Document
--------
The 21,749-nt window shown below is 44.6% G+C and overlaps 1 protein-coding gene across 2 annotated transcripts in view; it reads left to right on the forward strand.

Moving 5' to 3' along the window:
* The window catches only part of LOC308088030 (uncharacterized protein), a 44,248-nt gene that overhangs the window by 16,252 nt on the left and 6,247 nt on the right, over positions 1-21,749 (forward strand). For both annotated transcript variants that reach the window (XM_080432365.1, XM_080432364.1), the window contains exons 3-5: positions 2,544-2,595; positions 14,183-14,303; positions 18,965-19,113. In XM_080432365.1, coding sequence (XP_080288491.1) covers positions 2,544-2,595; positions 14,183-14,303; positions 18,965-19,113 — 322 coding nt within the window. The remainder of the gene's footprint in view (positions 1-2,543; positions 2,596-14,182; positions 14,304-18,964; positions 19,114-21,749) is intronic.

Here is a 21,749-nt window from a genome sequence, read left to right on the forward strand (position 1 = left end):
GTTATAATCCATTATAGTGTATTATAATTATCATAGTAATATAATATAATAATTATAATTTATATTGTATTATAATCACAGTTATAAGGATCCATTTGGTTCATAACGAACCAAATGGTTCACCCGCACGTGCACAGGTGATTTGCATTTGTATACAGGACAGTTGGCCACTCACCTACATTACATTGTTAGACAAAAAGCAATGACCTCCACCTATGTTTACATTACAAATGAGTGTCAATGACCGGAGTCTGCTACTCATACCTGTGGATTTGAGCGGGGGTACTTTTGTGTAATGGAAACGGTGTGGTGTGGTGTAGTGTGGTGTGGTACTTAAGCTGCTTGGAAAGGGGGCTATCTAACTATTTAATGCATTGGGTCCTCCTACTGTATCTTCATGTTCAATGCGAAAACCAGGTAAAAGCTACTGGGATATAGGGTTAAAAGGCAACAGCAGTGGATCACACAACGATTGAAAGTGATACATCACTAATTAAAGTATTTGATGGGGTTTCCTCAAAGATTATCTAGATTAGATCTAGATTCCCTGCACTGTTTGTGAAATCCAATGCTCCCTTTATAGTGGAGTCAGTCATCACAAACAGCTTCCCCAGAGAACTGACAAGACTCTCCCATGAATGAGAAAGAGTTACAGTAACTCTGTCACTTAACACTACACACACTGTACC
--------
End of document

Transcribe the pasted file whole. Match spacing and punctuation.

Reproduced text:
The 21,749-nt window shown below is 44.6% G+C and overlaps 1 protein-coding gene across 2 annotated transcripts in view; it reads left to right on the forward strand.

Moving 5' to 3' along the window:
* The window catches only part of LOC308088030 (uncharacterized protein), a 44,248-nt gene that overhangs the window by 16,252 nt on the left and 6,247 nt on the right, over positions 1-21,749 (forward strand). For both annotated transcript variants that reach the window (XM_080432365.1, XM_080432364.1), the window contains exons 3-5: positions 2,544-2,595; positions 14,183-14,303; positions 18,965-19,113. In XM_080432365.1, coding sequence (XP_080288491.1) covers positions 2,544-2,595; positions 14,183-14,303; positions 18,965-19,113 — 322 coding nt within the window. The remainder of the gene's footprint in view (positions 1-2,543; positions 2,596-14,182; positions 14,304-18,964; positions 19,114-21,749) is intronic.

Here is a 21,749-nt window from a genome sequence, read left to right on the forward strand (position 1 = left end):
GTTATAATCCATTATAGTGTATTATAATTATCATAGTAATATAATATAATAATTATAATTTATATTGTATTATAATCACAGTTATAAGGATCCATTTGGTTCATAACGAACCAAATGGTTCACCCGCACGTGCACAGGTGATTTGCATTTGTATACAGGACAGTTGGCCACTCACCTACATTACATTGTTAGACAAAAAGCAATGACCTCCACCTATGTTTACATTACAAATGAGTGTCAATGACCGGAGTCTGCTACTCATACCTGTGGATTTGAGCGGGGGTACTTTTGTGTAATGGAAACGGTGTGGTGTGGTGTAGTGTGGTGTGGTACTTAAGCTGCTTGGAAAGGGGGCTATCTAACTATTTAATGCATTGGGTCCTCCTACTGTATCTTCATGTTCAATGCGAAAACCAGGTAAAAGCTACTGGGATATAGGGTTAAAAGGCAACAGCAGTGGATCACACAACGATTGAAAGTGATACATCACTAATTAAAGTATTTGATGGGGTTTCCTCAAAGATTATCTAGATTAGATCTAGATTCCCTGCACTGTTTGTGAAATCCAATGCTCCCTTTATAGTGGAGTCAGTCATCACAAACAGCTTCCCCAGAGAACTGACAAGACTCTCCCATGAATGAGAAAGAGTTACAGTAACTCTGTCACTTAACACTACACACACTGTACC